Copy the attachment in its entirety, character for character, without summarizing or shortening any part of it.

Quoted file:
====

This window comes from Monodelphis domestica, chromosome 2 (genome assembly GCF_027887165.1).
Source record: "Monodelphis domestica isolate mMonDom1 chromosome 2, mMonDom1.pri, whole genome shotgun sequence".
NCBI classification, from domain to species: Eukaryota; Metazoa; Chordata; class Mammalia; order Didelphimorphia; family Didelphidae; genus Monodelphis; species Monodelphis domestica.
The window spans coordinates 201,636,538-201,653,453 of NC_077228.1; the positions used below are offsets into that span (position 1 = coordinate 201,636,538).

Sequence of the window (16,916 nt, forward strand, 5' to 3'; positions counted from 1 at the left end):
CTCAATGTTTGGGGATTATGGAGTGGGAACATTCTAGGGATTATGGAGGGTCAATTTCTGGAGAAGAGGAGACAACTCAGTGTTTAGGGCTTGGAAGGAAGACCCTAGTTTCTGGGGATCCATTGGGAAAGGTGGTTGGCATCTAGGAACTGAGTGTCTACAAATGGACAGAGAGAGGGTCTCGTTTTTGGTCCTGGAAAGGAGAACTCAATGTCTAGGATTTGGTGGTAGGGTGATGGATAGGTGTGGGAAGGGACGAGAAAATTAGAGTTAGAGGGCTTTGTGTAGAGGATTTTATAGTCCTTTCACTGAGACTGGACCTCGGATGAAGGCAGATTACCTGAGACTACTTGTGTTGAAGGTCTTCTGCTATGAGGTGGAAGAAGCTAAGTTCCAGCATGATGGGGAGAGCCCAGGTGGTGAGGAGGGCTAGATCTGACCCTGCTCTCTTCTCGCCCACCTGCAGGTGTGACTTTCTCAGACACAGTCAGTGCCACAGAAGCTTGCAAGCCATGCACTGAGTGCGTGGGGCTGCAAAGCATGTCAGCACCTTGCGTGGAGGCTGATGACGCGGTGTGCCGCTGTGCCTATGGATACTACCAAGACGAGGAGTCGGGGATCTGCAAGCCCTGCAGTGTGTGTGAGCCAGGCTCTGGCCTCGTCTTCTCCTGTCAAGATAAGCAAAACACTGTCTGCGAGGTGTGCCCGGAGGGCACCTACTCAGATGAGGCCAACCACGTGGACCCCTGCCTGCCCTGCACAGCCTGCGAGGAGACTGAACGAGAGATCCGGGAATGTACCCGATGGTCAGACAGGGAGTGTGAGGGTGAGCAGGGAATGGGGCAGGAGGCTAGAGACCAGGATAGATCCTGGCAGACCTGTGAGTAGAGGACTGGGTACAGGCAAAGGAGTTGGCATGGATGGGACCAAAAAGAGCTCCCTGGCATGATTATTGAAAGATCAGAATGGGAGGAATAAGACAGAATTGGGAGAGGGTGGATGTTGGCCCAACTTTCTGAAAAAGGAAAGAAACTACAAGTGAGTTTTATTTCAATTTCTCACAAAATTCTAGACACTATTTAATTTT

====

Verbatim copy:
This window comes from Monodelphis domestica, chromosome 2 (genome assembly GCF_027887165.1).
Source record: "Monodelphis domestica isolate mMonDom1 chromosome 2, mMonDom1.pri, whole genome shotgun sequence".
NCBI classification, from domain to species: Eukaryota; Metazoa; Chordata; class Mammalia; order Didelphimorphia; family Didelphidae; genus Monodelphis; species Monodelphis domestica.
The window spans coordinates 201,636,538-201,653,453 of NC_077228.1; the positions used below are offsets into that span (position 1 = coordinate 201,636,538).

Sequence of the window (16,916 nt, forward strand, 5' to 3'; positions counted from 1 at the left end):
CTCAATGTTTGGGGATTATGGAGTGGGAACATTCTAGGGATTATGGAGGGTCAATTTCTGGAGAAGAGGAGACAACTCAGTGTTTAGGGCTTGGAAGGAAGACCCTAGTTTCTGGGGATCCATTGGGAAAGGTGGTTGGCATCTAGGAACTGAGTGTCTACAAATGGACAGAGAGAGGGTCTCGTTTTTGGTCCTGGAAAGGAGAACTCAATGTCTAGGATTTGGTGGTAGGGTGATGGATAGGTGTGGGAAGGGACGAGAAAATTAGAGTTAGAGGGCTTTGTGTAGAGGATTTTATAGTCCTTTCACTGAGACTGGACCTCGGATGAAGGCAGATTACCTGAGACTACTTGTGTTGAAGGTCTTCTGCTATGAGGTGGAAGAAGCTAAGTTCCAGCATGATGGGGAGAGCCCAGGTGGTGAGGAGGGCTAGATCTGACCCTGCTCTCTTCTCGCCCACCTGCAGGTGTGACTTTCTCAGACACAGTCAGTGCCACAGAAGCTTGCAAGCCATGCACTGAGTGCGTGGGGCTGCAAAGCATGTCAGCACCTTGCGTGGAGGCTGATGACGCGGTGTGCCGCTGTGCCTATGGATACTACCAAGACGAGGAGTCGGGGATCTGCAAGCCCTGCAGTGTGTGTGAGCCAGGCTCTGGCCTCGTCTTCTCCTGTCAAGATAAGCAAAACACTGTCTGCGAGGTGTGCCCGGAGGGCACCTACTCAGATGAGGCCAACCACGTGGACCCCTGCCTGCCCTGCACAGCCTGCGAGGAGACTGAACGAGAGATCCGGGAATGTACCCGATGGTCAGACAGGGAGTGTGAGGGTGAGCAGGGAATGGGGCAGGAGGCTAGAGACCAGGATAGATCCTGGCAGACCTGTGAGTAGAGGACTGGGTACAGGCAAAGGAGTTGGCATGGATGGGACCAAAAAGAGCTCCCTGGCATGATTATTGAAAGATCAGAATGGGAGGAATAAGACAGAATTGGGAGAGGGTGGATGTTGGCCCAACTTTCTGAAAAAGGAAAGAAACTACAAGTGAGTTTTATTTCAATTTCTCACAAAATTCTAGACACTATTTAATTTT